(A1) minimizing

If

(A2) minimizing

Let

We let chance dictate which rule (A1 or A2) to use for allocating a new subject. To be precise, we define a parameter

Furthermore, the parameter

We assume that there are a total of

In the simulation, the treatment effects are set at

We consider two different sample sizes:

In each round of the simulation, we perform a multiple linear regression with the dependent variable being the trial response, and the independent variables, the

In addition to the power and the variance described above, predictability of treatment allocation is also an important criterion for evaluating a trial (especially when perfection in masking/concealment is difficult to achieve). If the allocation in a trial can somehow be predicted, the study will be prone to selection bias. In our simulation study, we derive two indices of predictability: Predictability-I: defined as the probability that the next subject is allocated to the group different from the one the previous subject allocated to; and Predictability-II: defined as the probability that the next subject is allocated to the group with fewer subjects already allocated to.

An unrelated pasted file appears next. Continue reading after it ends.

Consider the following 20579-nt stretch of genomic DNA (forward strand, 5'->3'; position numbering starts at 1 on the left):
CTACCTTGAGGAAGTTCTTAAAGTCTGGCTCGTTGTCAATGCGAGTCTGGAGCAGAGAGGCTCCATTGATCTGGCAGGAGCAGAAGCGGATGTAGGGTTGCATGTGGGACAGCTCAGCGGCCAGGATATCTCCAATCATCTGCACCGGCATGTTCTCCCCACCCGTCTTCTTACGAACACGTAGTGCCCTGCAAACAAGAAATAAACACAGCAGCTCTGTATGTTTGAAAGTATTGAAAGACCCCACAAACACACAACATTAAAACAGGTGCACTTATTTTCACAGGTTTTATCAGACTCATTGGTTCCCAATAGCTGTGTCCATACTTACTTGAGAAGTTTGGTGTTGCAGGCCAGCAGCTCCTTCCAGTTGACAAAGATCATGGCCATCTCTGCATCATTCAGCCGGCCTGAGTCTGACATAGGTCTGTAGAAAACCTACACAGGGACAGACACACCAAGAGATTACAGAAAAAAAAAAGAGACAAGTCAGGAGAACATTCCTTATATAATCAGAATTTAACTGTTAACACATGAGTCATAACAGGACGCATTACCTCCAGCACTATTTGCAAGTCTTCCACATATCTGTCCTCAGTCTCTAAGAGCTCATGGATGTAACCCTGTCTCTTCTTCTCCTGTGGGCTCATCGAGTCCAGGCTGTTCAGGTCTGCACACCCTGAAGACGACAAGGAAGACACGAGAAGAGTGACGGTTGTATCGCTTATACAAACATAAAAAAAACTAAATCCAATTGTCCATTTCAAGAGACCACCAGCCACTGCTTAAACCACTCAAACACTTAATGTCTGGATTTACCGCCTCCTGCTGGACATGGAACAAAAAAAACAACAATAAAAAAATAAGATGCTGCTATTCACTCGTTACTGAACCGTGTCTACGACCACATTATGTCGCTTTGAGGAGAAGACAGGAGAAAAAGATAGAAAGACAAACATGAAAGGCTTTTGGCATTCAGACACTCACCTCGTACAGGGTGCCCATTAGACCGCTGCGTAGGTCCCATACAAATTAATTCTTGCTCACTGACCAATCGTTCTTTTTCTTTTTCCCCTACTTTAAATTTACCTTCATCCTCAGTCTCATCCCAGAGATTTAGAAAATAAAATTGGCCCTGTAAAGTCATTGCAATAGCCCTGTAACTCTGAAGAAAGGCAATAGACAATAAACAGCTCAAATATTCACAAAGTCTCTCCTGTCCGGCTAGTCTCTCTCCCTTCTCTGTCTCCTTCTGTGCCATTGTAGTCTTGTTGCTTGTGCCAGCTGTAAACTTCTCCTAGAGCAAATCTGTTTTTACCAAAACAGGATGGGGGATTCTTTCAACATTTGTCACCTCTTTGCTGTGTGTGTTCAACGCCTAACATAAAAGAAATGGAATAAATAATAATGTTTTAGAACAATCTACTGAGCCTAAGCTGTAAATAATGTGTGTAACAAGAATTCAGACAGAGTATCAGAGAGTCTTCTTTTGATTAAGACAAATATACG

Sample Size | Number and Type of Prognostic Factors | Treatment Effect | ||

0.0 | 0.5 | 1.0 | ||

Bias | ||||

20 | Three binary prognostic factors | 0.0031 | 0.0013 | 0.0073 |

Six binary prognostic factors | −0.0042 | 0.0007 | −0.0012 | |

Three polytomous prognostic factors | −0.0061 | 0.0007 | 0.0016 | |

40 | Three binary prognostic factors | −0.0095 | −0.0021 | 0.0023 |

Six binary prognostic factors | 0.0052 | 0.0032 | −0.0012 | |

Three polytomous prognostic factors | −0.0039 | 0.0032 | −0.0028 | |

Variance of estimates/Average of estimated variances | ||||

20 | Three binary prognostic factors | 0.2117/0.2123 | 0.2136/0.2124 | 0.2112/0.2128 |

Six binary prognostic factors | 0.2306/0.2287 | 0.2253/0.2298 | 0.2289/0.2270 | |

Three polytomous prognostic factors | 0.2699/0.2741 | 0.2758/0.2711 | 0.2773/0.2720 | |

40 | Three binary prognostic factors | 0.1009/0.1016 | 0.1029/0.1017 | 0.1042/0.1018 |

Six binary prognostic factors | 0.1024/0.1034 | 0.1011/0.1031 | 0.1036/0.1035 | |

Three polytomous prognostic factors | 0.1109/0.1080 | 0.1081/0.1073 | 0.1059/0.1074 |

Sample Size | Number and Type of Prognostic Factors | Type I Error Rate | Power | |

Treatment Effect = 0.5 | Treatment Effect = 1.0 | |||

20 | Three binary prognostic factors | 0.0491 | 0.1738 | 0.5338 |

Six binary prognostic factors | 0.0511 | 0.1569 | 0.4946 | |

Three polytomous prognostic factors | 0.0511 | 0.1457 | 0.4154 | |

40 | Three binary prognostic factors | 0.0495 | 0.3339 | 0.8639 |

Six binary prognostic factors | 0.0483 | 0.3268 | 0.8537 | |

Three polytomous prognostic factors | 0.0507 | 0.3192 | 0.8421 |

The treatment effect is set at 1.0.

The treatment effect is set at 1.0.